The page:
First, and foremost, resist the temptation to tell your child to stop and slow down or to think about what she is going to say. Many of us feel tempted to dole out this advice because this is what works for us when we start to get tangled in our thoughts while speaking. Stuttering, however, stems from a different type of difficulty than does our grown-up ability to organize our thoughts. Telling a child to stop and slow down often serves to increase stuttering rather than decrease it.
Instead of interrupting your child or calling attention to the stutter, do the opposite: Give your child eye contact, give her plenty of time to finish her thought, and then simply respond to the content of what she said. I know it's hard to avoid the temptation to interrupt your child. No parent wants to watch their child struggle, and it's only human nature to want to help. But rest assured that by doing nothing--by letting your child finish in her own time--you are actually very much doing something.
Then, when you go to respond to what your child is saying, pause a moment before you respond. Allow the pace of the conversation to slow a bit. When you respond, talk slowly and calmly, but naturally at the same time (a tricky feat, for sure. It took me many times in grad school to get it right!). Although many children do not respond to being directly told to "stop" and "slow down," they do respond when this type of speaking is subtly demonstrated for them by an adult. No need to tell them what you are doing-- just slow down the pace of the conversation on your own and watch as your child follows your lead.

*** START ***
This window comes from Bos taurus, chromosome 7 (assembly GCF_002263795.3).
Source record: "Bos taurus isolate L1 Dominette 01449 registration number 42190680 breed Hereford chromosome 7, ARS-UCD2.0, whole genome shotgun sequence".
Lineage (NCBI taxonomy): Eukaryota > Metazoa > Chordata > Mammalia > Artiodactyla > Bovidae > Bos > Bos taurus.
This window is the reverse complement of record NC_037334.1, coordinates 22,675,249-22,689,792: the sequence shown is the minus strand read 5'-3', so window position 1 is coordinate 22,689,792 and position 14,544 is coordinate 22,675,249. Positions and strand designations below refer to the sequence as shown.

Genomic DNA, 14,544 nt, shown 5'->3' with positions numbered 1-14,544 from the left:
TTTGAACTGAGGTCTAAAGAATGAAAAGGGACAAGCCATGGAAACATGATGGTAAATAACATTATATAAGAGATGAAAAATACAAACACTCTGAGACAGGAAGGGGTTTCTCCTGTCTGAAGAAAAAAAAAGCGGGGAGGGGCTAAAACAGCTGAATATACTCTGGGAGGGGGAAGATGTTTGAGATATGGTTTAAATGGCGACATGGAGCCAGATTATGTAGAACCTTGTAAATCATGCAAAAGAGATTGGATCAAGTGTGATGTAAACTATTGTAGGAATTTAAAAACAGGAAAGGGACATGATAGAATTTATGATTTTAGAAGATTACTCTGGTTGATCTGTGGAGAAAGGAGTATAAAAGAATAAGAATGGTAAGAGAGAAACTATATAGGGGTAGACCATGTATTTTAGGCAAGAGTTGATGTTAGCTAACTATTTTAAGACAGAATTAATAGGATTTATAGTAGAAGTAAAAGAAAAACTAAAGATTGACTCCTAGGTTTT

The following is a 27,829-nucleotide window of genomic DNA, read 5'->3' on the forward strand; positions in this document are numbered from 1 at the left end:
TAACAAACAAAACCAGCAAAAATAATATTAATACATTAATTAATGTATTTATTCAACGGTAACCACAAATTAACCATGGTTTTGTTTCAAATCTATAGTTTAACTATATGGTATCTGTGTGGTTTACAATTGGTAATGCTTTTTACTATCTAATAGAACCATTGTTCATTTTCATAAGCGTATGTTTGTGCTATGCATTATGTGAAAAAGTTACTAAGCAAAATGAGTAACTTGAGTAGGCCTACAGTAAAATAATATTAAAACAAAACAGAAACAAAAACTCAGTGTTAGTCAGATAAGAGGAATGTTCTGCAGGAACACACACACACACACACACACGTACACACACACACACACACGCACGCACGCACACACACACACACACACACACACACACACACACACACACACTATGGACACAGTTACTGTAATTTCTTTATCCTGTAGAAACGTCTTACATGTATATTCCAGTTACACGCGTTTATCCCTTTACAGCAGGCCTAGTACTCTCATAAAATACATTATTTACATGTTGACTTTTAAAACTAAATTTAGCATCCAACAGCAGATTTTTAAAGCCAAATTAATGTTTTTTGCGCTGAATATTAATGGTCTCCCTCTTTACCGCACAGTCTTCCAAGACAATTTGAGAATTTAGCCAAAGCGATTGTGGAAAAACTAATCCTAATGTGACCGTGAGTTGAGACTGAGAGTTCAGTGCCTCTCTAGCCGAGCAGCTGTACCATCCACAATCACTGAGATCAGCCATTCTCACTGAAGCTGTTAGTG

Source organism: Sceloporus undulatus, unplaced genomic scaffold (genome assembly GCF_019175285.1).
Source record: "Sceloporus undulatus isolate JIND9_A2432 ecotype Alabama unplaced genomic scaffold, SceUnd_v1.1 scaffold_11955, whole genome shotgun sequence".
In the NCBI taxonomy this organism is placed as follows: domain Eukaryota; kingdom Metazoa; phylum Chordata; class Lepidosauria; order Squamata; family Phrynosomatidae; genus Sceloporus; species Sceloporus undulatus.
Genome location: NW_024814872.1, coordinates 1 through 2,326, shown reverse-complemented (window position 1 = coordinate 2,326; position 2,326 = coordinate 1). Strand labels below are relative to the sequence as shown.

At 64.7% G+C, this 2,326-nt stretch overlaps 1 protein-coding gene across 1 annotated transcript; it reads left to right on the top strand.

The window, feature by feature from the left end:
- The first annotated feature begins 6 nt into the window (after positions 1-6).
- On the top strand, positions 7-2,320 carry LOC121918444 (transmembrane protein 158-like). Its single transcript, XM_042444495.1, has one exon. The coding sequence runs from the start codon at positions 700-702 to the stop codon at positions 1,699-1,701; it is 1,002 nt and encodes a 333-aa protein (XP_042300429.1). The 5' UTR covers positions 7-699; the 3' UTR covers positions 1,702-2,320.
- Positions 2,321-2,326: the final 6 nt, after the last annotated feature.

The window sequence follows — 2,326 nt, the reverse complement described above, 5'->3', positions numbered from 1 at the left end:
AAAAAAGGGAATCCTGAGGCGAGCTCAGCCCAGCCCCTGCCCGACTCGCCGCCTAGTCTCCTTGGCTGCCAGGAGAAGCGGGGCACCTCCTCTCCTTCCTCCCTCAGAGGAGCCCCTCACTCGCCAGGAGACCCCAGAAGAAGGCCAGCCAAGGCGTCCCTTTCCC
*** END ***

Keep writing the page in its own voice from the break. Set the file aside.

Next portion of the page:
You can also try to reduce the number of questions you are asking your child, and just comment on what they are saying. Keep up the pausing and slower talking as long as you can, especially when your child is having a really "bumpy" day.
If you have a particularly busy household (um, who doesn't?) you might also try to set up some rules for taking turns talking, say, at dinner time. Try to create situations where each person gets to talk without the pressure of being interrupted; children who stutter are more apt to do so when they are under pressure, in a hurry, or excited. It's unrealistic, of course, to try to avoid these situations all together. The key is to simply try to reduce them and create pockets of time for less hurried conversation that are scattered throughout your child's day.
If you try all these things and find that the stuttering still persists for 6-12 months without getting better, or if your child starts to show signs of physical distress, go ahead and talk to your pediatrician about a speech and language evaluation. If nothing else, you'll feel better knowing that someone else has helped you decide what to do.
Stuttering can seem much scarier than it is. The key is knowing when to really worry, and what to do should your child struggle. Once you have that information, you're well on your way to helping your child through any bumps that come her way.